NOTE: Our plants ship as bare root plants, and are dug fresh to order during the dormant season.

How to Plant Bareroot Trees Hard and Rocky Soil

Rocky soil contains water and nutrients. But here, the water and nutrients are not accessible for plants. Also, it is too compact to grow and establish roots. So, the plant cannot take the required nutrients and water to thrive successfully.

And you know bare-root trees have no existing soil around the roots. So, the bare root trees need better porous and aerate the soil to grow their roots rather than container-grown trees.

That doesn't mean it is impossible to plant bare-root trees in the hard and clay soil. We just need to improve the clay soil and make the moisture and nutrients accessible for the plants.

And in this article, I will guide you on how to improve the hard soil and plant bare-root trees step by step.

So, without further ado, let’s get started-

Site Selection and Preparation To Plant Trees

Select the site for planting the bare root trees based on the required amount of sun or shade. Because the tree won’t produce flowers or fruits without getting adequate sun or shade. Also, consider how much space it will take and how tall the tree will be.

You can’t move the tree after it is established. So, don’t select the site quickly without considering this.

Digging the Planting Hole

It’s the most difficult task to excavate the clay and rocky soil. Also, it is important. That’s because if the tree doesn’t get the optimum environment in the root zone, the roots won’t be established.

First, we need to choose the right tools for digging. You can use a garden auger or shovel. But the key thing is we have to dig a deeper and wider hole.

Dig a saucer-shaped hole that is wider at least twice than the plant root spread. Most of the vital roots stay under 6-12 inches. So, the depth of the hole should be deeper than 12 inches.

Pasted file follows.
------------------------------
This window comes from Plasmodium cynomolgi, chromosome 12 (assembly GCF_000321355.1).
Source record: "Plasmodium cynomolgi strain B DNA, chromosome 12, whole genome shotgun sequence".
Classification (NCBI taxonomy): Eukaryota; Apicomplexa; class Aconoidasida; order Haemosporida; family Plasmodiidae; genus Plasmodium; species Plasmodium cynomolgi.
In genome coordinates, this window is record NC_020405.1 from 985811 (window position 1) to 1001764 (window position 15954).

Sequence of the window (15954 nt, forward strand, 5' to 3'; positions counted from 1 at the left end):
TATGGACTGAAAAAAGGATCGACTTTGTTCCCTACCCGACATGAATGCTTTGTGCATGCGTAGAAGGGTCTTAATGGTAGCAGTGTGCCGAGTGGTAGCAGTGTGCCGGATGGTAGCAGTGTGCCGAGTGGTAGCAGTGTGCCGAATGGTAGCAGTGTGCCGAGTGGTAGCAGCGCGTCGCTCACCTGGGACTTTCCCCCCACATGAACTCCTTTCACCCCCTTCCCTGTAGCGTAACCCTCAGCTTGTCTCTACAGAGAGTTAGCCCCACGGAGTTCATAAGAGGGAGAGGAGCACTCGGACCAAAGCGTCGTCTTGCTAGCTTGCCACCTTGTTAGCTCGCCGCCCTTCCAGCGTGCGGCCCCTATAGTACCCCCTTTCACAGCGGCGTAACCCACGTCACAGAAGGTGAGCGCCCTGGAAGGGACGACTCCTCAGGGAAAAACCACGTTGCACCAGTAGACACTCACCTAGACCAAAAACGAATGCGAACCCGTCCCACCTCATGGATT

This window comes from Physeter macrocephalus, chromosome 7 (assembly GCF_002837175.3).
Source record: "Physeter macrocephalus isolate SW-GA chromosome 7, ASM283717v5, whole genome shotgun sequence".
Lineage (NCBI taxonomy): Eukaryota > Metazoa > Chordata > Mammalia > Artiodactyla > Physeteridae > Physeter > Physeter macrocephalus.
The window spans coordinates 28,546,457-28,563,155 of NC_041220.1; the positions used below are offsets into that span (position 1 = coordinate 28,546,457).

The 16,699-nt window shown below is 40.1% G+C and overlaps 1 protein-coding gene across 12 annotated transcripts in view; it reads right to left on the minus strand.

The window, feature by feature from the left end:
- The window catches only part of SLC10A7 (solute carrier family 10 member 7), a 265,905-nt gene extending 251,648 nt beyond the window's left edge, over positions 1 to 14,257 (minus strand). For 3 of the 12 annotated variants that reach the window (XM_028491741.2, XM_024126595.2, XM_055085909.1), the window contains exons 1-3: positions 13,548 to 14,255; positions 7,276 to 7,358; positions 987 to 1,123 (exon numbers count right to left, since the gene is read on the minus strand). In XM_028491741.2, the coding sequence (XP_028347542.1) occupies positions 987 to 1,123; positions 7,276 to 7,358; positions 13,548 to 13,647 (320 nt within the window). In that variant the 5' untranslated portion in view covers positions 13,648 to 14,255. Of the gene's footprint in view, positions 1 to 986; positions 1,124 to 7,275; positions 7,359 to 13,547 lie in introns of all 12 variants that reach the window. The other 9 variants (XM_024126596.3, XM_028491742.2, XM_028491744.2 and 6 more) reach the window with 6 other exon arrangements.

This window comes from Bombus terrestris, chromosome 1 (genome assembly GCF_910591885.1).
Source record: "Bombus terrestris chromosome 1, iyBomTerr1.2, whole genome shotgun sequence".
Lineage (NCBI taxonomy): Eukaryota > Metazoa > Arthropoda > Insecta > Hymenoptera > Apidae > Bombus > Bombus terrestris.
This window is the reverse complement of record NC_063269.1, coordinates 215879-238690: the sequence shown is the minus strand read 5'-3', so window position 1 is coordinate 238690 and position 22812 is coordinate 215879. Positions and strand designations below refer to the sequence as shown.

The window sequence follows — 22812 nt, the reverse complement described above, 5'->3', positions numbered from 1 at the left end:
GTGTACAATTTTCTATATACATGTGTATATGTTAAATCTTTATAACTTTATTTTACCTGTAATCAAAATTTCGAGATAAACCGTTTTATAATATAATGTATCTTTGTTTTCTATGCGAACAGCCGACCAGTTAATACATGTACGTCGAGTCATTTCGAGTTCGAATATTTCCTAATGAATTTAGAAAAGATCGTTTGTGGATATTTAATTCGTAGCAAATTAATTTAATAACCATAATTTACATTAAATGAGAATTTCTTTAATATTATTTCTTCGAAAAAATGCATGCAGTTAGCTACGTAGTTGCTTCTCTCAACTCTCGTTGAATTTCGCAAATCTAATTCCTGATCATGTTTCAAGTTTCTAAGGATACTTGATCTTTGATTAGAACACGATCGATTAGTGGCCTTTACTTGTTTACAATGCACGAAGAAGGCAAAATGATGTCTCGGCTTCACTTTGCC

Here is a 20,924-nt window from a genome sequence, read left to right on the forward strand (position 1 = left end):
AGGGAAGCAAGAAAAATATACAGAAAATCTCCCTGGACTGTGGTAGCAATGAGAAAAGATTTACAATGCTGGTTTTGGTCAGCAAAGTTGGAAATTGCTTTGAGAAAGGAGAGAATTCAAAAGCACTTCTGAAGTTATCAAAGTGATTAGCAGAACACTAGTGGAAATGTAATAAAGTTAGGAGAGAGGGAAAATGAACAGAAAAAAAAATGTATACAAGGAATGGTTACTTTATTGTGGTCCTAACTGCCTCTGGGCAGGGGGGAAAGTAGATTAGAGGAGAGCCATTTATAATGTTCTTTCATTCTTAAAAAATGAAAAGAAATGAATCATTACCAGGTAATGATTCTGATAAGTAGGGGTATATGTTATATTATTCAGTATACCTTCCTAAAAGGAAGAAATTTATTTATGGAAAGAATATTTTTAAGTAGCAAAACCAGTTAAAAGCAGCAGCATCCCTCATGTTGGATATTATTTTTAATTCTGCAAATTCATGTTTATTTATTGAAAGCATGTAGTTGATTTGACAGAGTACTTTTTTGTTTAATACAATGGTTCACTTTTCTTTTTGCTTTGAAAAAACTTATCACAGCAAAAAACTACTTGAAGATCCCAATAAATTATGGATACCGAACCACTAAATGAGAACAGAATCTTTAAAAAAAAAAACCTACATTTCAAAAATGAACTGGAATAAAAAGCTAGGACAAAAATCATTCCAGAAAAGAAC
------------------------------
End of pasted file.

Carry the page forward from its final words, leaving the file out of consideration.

Also, consider that the bare root trees accommodate without root crowding, bending, or damage.

Improving the Clay Soil

Remove the large rocks and break the clods of the native soil. Breaking clods and compaction increase the porosity and air circulation in the soil.

Now it’s time to amend the clay soil. Sometimes the gardener just adds the sand to light the clay soil. But it’s wrong. It may turn the soil into cement. Rather adding organic matter is the best way to improve the clay soil.

Add green manure, leaf mold, livestock manure, worm castings, peat moss, or green plants to amend the clay soil. All are good organic items that can improve the soil structure by increasing nutrients, aeration, water retention, porosity, and drainage facilities.

Add 3-4 inches of any of those organic items to the existing native soil and mix them very well. You can also add some micronutrients or organic balanced fertilizer to the soil.

Backfilling and Cover with Organic Mulch

Fill the hole with the amended soil. Add water and cover the working areas with some composting materials such as bark, sawdust, grass clippings, fall leaves, or wood chips. And now wait 1 or 2 weeks. The process will improve the soil structure slowly.

You can ignore this step when you have already brought the bare root tree. Because it is wise to plant the bare root trees immediately.

5. Prepare the Plant

Remove all the wrapping from the trees. Fill the bucket and soak the plant in the water for a night or for a few hours.

Plant the Bare-Root Tree

Dig out the amended soil and place the bare root tree into the hole. Remember you have to plant at the original and previous soil level that is situated below the graft point.

Fill the hole and press the soil around the plants. Use the hand or toe of the boots to firm the soil. Also, adjust the tree trunk while filling the soil.

Now, apply plenty of water around the base of the plant until it drains away. Let the soil settle down. If the soil goes down after applying water, add extra soil. But never make a ridge of soil. It will pass away the applied water.

Mulching the Tree

It is important to use organic mulch. Apply 2-3 inches of mulch over the planting hole. It will keep the soil moist, maintain the optimum soil temperature. And thus it will provide slow-release plant nutrients after decomposing. Also, the mulch protects the trees from disease, weed, and rodent infestations.

Staking the Tree

You need to secure the trees by staking. It will increase the stability and strength of the plant. Poke a long stake into the soil and tie the stem with rope to the stake. Make sure the plant can’t move easily. Remove the stake when the roots are established and new growth emerges.

Conclusion

Now, it’s time to take good care of the plant. Clay soil tends to compact. So, loosen the soil regularly by using a garden fork or shovel without damaging the roots.

Don’t apply any fertilizer too early to the plant. Apply fertilizer after emerging some leaves. Soak water to the plant once or twice per week.
And I hope you will get a healthy and mature plant that will provide cooling shade, long-lasting blooms, or lots of flavorful and tasty fruits.